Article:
Random Trivia For This Title:
- Although Gandalf says seven dwarves die during or after the Battle of Five Armies, in the book only three are lost: Thorin, Fili and Kili.
- The song sung when Bilbo and the dwarves arrive in Lake-town ("The streams shall run in gladness...") is the last verse of the song from the book. The final two lines (sung under the ensuing dialogue) are the first lines of the song.
- The song the goblins sing as they chase the dwarves, Bilbo and Gandalf up the trees, "Fifteen birds in five firtrees," is taken directly from the book.
- The goblins' song as they capture the dwarves and Bilbo is adapted from the version written in the book.
- The song sung as Bilbo frees the dwarves from the elves by hiding them in empty wine barrels floated down the river ("Heave-ho! Splash plump! Rolling down the hole") is an adaptation of two songs from that incident in the book.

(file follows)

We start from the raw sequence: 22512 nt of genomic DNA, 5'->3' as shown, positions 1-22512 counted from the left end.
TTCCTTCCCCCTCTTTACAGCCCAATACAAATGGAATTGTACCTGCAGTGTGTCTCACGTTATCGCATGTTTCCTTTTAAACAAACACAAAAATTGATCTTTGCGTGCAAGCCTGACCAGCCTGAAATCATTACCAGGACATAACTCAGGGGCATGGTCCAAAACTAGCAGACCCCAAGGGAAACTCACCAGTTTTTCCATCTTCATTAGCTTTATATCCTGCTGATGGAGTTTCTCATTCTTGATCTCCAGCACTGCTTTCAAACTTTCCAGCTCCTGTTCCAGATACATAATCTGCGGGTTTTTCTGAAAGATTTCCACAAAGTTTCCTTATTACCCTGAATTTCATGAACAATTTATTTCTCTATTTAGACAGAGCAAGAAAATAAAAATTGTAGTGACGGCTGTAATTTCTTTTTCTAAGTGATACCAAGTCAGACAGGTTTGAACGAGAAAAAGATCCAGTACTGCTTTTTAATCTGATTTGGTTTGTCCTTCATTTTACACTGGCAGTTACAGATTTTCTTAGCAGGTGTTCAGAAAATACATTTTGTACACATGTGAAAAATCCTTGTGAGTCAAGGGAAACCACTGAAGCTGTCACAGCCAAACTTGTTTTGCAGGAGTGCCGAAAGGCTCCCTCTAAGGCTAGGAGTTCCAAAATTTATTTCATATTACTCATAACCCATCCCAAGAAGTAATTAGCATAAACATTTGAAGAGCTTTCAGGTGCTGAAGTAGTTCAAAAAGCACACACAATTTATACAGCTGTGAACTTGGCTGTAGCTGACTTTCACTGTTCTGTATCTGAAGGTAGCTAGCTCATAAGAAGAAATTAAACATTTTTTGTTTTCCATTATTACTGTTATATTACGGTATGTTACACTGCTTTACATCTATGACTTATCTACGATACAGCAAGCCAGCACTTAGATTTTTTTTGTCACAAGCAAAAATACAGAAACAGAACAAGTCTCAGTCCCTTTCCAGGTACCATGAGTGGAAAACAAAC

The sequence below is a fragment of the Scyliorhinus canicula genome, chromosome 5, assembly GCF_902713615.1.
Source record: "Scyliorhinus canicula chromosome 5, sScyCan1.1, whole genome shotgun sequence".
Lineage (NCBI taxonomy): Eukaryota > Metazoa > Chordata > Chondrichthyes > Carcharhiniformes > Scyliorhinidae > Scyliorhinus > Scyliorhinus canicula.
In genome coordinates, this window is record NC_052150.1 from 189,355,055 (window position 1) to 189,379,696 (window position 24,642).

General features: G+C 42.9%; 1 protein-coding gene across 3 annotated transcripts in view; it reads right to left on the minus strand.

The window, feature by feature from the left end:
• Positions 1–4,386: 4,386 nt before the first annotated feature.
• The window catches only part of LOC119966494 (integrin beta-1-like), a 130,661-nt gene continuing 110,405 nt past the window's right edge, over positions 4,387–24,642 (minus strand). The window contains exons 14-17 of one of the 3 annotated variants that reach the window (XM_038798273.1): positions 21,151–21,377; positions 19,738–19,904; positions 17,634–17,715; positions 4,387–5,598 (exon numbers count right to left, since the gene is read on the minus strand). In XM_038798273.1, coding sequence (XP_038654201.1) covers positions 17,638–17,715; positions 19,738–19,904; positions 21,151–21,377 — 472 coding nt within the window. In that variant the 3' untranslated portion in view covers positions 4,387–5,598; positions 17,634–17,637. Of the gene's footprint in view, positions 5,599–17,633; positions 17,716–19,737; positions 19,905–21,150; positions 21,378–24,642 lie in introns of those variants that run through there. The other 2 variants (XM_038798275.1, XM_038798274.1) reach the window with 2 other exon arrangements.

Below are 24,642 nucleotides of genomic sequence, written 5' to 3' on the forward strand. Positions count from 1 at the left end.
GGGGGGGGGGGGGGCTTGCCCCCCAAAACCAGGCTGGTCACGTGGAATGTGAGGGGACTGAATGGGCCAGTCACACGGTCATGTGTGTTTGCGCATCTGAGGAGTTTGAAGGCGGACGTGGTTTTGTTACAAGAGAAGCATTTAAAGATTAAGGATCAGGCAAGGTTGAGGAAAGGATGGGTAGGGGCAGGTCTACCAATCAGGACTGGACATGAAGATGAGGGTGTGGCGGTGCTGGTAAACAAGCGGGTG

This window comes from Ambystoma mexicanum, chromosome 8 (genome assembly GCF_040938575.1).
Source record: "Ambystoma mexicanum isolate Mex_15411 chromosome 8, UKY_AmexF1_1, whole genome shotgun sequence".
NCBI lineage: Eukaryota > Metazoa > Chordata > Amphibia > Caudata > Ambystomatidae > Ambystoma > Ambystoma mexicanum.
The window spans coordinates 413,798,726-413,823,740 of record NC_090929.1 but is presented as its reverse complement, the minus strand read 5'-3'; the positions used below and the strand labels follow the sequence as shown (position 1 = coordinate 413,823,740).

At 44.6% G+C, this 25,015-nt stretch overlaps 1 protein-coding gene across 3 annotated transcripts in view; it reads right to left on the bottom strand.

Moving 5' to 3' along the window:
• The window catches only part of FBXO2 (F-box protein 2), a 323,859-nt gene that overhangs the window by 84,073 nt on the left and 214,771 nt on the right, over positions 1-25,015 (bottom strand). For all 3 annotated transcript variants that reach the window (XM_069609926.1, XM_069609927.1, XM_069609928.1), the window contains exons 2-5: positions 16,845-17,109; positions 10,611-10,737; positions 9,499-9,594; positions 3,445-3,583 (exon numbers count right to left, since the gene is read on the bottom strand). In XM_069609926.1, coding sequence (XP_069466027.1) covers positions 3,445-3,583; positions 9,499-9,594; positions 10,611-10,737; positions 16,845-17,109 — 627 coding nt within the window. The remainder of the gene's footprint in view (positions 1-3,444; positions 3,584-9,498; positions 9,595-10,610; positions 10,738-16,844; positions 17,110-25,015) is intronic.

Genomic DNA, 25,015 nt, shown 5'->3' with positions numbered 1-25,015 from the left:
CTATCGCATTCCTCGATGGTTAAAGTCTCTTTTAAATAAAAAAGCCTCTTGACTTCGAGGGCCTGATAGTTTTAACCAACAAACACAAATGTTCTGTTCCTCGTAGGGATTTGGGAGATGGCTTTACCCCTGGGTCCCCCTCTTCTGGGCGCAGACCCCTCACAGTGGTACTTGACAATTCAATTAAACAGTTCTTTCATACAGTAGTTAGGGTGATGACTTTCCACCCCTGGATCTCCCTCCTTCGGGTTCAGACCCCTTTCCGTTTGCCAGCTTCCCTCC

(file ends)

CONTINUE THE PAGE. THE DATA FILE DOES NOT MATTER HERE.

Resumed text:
- The ring Bilbo picks up in Gollum's underground lair is not just a ring of invisibility, but is in fact Sauron's Ring of Power which forms the base for the story [The Lord of the Rings].
- The song sung while Bilbo and the dwarves as they walk through Mirkwood, "Roads go ever ever on, Over rock and under tree, By caves where never sun has shown, By streams that never find the see", is taken directly from the book, although in the book Bilbo sings it as he first sees Hobbitton upon his return.
- The second song sung by the dwarves at Bag End, "Far o'er the misty mountains cold, To dungeons deep and caverns old, We must away ere break of day, To seek the pale enchanted gold," is a direct quote of the first verse of the book version (which has 10 verses).
- The song sung during the riddle game which ends giving the answer ("The answer is dark") is derived from one of the riddles Gollum asks in the book. All the riddles asked are directly quoted from the book, and there are five others not used.
- The first song sung by the dwarves at Bag End, "Chip the glasses, crack the plates, that's what Bilbo Baggins hates..." is adapted from the version written in the book. Tolkien included many songs in his books, although in verse form only.